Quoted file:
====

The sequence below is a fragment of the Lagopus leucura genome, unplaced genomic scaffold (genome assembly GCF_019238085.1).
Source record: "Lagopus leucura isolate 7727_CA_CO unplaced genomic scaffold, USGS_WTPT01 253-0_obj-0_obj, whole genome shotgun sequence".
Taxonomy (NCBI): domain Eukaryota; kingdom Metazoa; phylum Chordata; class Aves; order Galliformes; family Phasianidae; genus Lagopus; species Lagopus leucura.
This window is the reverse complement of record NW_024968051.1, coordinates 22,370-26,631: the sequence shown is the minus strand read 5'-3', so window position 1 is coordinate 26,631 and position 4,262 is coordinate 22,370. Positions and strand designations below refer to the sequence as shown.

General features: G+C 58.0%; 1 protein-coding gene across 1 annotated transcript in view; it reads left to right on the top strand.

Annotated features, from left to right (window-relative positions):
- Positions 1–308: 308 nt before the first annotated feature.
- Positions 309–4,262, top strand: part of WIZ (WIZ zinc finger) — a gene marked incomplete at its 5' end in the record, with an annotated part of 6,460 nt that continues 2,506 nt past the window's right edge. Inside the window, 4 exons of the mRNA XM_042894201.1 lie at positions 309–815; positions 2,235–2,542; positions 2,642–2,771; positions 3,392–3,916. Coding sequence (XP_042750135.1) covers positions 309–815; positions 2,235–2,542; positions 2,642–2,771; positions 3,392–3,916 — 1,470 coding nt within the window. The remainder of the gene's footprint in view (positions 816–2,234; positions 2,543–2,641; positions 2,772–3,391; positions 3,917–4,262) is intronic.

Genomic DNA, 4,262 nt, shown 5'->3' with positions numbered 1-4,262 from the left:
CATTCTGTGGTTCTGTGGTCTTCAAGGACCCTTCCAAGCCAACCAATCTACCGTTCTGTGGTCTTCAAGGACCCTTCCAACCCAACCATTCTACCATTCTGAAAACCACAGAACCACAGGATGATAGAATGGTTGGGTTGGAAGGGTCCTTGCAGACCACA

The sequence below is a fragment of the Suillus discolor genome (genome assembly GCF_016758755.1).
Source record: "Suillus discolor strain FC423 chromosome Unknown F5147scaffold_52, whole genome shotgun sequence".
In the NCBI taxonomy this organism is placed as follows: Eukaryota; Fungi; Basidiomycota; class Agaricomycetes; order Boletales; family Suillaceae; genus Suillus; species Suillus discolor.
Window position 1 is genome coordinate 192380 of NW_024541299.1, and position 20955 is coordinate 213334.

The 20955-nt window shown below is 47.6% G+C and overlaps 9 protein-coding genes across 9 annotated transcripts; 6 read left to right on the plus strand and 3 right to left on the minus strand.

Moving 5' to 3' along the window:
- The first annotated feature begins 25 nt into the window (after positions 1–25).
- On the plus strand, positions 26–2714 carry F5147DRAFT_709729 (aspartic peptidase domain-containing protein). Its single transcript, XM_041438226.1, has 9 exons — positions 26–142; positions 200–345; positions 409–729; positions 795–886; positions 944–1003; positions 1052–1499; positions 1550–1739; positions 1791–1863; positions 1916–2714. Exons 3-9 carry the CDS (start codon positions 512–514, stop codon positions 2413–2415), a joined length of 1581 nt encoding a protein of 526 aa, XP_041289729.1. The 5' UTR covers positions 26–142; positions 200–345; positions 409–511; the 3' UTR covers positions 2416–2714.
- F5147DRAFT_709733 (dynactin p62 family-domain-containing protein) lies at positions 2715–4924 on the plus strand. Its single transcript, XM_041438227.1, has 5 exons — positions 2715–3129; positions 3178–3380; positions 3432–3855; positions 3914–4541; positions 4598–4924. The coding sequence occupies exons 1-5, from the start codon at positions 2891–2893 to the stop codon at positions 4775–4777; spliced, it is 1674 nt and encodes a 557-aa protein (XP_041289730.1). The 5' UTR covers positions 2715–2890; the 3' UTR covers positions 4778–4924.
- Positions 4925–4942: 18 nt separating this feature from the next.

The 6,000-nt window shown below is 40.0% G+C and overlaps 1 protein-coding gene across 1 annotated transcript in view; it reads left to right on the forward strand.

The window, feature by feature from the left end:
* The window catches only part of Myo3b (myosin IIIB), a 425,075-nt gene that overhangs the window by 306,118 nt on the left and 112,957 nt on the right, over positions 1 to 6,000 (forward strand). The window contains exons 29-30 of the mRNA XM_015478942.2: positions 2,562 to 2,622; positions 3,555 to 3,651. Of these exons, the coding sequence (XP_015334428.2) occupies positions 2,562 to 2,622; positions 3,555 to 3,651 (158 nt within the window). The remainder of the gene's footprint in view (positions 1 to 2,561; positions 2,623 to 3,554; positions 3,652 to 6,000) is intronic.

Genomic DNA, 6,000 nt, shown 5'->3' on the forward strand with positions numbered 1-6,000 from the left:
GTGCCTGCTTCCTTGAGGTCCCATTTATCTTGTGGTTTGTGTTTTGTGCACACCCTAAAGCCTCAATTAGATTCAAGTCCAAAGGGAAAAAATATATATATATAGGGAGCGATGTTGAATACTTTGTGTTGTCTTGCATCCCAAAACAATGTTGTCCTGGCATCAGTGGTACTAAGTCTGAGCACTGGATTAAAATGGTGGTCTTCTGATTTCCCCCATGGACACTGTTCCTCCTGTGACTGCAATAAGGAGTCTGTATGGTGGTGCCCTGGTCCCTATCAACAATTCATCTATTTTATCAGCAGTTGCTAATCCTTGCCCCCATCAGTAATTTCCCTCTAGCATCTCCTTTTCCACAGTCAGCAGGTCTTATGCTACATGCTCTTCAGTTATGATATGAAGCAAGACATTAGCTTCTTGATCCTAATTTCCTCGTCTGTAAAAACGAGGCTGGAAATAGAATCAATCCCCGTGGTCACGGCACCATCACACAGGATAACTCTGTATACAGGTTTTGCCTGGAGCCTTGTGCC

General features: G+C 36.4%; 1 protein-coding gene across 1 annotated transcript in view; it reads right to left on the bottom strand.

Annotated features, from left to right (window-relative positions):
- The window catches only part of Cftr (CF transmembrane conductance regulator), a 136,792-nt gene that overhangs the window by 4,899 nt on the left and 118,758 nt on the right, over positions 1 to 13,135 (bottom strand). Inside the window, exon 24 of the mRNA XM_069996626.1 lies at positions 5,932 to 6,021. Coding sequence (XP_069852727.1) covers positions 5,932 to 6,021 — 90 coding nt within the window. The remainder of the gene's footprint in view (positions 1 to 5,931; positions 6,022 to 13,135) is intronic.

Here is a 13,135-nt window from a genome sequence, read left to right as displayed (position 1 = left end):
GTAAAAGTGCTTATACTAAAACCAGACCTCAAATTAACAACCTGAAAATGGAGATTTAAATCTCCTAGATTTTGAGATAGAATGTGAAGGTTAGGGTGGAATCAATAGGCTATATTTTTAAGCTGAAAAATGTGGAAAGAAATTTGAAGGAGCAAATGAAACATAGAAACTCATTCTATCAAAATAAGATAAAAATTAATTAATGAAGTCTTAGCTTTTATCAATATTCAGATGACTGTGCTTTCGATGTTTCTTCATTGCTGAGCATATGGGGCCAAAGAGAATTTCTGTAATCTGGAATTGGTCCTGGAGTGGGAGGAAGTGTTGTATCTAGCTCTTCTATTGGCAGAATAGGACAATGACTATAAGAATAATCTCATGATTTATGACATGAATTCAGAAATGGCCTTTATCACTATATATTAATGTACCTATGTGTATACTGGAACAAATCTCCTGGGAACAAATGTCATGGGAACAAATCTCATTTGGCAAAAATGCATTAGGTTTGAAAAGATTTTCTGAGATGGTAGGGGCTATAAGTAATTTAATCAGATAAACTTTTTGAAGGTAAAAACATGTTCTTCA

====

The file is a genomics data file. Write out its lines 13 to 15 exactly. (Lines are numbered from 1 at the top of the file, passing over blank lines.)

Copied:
In the NCBI taxonomy this organism is placed as follows: Eukaryota; Fungi; Basidiomycota; class Agaricomycetes; order Boletales; family Suillaceae; genus Suillus; species Suillus discolor.
Window position 1 is genome coordinate 192380 of NW_024541299.1, and position 20955 is coordinate 213334.

The 20955-nt window shown below is 47.6% G+C and overlaps 9 protein-coding genes across 9 annotated transcripts; 6 read left to right on the plus strand and 3 right to left on the minus strand.